The Brazing Story:

In the manufacturing of its pressurized sprayers, Milwaukee Sprayer relies on the brazing process to join brass to brass and form three separate joints. Using a torch to heat, an operator brazes inlet and outlet adapters onto the top of the brass sprayer shell. Two distinct joints are made. The third joint is formed when the bottom portion of the sprayer is joined to the shell. This process is semi-automatic and occurs as the part is rotated in an automated flame brazer.

To produce the strong brazed joints, Milwaukee Sprayer uses Lucas Milhaupt’s SILVALOY® 380 and 505 special-purpose alloys, all in ring form. Prior to brazing, the parts are coated with Handy-Flux to prevent oxide formation during heating. Once the joints are formed, the parts are air cooled, quenched in hot water and cleaned. In total, the entire brazing process is completed in about 45 seconds. The finished pressurized sprayer is strong and leak-tight.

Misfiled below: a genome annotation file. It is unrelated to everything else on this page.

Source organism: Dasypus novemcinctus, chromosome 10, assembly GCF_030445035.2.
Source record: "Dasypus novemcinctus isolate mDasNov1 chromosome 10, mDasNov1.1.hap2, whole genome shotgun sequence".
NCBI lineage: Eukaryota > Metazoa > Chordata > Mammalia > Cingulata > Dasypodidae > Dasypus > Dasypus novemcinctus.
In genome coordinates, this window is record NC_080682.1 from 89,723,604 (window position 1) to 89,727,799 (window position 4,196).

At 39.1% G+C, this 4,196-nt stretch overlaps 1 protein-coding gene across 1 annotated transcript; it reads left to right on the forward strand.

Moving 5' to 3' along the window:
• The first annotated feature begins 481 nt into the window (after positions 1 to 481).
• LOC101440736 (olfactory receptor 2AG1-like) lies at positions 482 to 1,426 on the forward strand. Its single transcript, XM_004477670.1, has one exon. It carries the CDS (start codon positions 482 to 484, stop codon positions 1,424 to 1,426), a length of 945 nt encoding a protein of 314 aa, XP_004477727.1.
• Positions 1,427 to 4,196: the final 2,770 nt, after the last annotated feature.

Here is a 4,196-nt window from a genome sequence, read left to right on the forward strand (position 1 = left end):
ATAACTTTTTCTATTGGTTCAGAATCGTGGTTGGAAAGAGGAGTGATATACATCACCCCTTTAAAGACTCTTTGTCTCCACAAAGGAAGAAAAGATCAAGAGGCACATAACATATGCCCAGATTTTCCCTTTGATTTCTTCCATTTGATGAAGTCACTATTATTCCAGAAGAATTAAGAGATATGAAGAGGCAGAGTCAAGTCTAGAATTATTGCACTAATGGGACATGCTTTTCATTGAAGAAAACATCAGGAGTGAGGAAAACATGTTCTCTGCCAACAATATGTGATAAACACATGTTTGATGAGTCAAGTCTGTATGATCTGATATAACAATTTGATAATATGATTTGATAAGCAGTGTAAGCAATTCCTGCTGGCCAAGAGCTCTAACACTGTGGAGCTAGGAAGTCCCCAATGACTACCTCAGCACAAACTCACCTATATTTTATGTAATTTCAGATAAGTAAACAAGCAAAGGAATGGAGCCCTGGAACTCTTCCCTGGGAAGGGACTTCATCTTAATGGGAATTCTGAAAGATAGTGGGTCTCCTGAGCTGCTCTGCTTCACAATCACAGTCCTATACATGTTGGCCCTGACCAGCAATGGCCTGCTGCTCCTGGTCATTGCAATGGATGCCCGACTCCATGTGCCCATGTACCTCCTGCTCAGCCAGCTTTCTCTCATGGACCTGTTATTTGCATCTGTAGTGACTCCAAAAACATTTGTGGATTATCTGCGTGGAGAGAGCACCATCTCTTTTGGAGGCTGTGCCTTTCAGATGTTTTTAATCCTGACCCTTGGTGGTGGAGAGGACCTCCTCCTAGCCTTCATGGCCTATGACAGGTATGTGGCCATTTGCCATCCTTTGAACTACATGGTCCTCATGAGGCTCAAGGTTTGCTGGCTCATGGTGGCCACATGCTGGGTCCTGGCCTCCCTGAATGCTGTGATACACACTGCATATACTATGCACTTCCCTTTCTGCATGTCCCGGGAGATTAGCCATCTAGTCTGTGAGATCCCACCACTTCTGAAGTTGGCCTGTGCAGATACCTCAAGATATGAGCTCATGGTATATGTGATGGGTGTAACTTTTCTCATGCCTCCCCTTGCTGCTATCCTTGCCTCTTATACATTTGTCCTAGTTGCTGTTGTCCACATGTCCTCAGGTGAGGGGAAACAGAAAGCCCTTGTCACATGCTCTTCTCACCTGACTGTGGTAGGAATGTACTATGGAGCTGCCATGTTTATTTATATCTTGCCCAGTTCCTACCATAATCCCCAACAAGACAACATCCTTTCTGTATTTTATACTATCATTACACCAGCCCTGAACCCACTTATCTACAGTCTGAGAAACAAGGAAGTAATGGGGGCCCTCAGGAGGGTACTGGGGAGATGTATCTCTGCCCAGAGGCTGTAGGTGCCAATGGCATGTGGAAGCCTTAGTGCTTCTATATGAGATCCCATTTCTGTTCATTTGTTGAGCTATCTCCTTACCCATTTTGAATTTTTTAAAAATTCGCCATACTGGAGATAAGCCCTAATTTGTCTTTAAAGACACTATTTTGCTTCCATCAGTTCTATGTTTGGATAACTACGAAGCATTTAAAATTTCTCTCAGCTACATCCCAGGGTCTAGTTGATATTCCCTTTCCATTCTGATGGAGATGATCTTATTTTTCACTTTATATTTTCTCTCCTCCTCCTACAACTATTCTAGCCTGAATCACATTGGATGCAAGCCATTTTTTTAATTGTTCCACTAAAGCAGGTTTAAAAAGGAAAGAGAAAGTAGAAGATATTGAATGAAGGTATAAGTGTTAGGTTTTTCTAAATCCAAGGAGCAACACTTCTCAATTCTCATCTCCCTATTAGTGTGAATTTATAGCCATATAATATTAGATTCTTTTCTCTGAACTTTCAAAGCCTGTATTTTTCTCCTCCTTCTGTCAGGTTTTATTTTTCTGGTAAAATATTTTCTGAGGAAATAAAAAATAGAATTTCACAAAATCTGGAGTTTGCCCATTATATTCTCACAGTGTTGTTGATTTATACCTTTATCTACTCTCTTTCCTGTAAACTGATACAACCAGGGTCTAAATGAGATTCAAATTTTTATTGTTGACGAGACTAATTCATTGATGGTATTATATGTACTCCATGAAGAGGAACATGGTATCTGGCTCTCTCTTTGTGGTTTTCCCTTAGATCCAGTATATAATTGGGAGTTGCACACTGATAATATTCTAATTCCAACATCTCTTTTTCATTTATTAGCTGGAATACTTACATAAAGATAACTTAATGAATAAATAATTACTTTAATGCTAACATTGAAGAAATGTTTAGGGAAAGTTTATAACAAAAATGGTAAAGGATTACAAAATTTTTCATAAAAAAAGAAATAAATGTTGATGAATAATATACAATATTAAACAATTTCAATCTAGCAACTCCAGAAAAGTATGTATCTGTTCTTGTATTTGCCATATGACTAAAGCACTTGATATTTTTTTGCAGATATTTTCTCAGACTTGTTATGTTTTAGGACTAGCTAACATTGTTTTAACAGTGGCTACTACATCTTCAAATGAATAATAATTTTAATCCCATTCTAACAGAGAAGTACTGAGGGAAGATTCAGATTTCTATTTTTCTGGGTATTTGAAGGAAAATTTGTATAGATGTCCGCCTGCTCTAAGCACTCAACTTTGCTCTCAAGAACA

Why brazing? Brazing is the optimum choice to produce an attractive pressurized spray can. With all brass to brass connections visible to the eye, brazing’s invisible joints help ensure the very best product appearance. Along with this aesthetic benefit, the process guarantees joints that are strong and durable.

Pressurized sprayers manufactured by Milwaukee Sprayer Mfg. Co., Inc. in Milwaukee, WI

  1. Brazing produces virtually invisible joints for optimum appearance
  2. Three joints are brazed in the can assembly
  3. An application of flux prevents oxide formation during heating
  4. Using an automated flame brazer, the can bottom is joined to the shell
  5. The finished parts are quenched in hot water and cleaned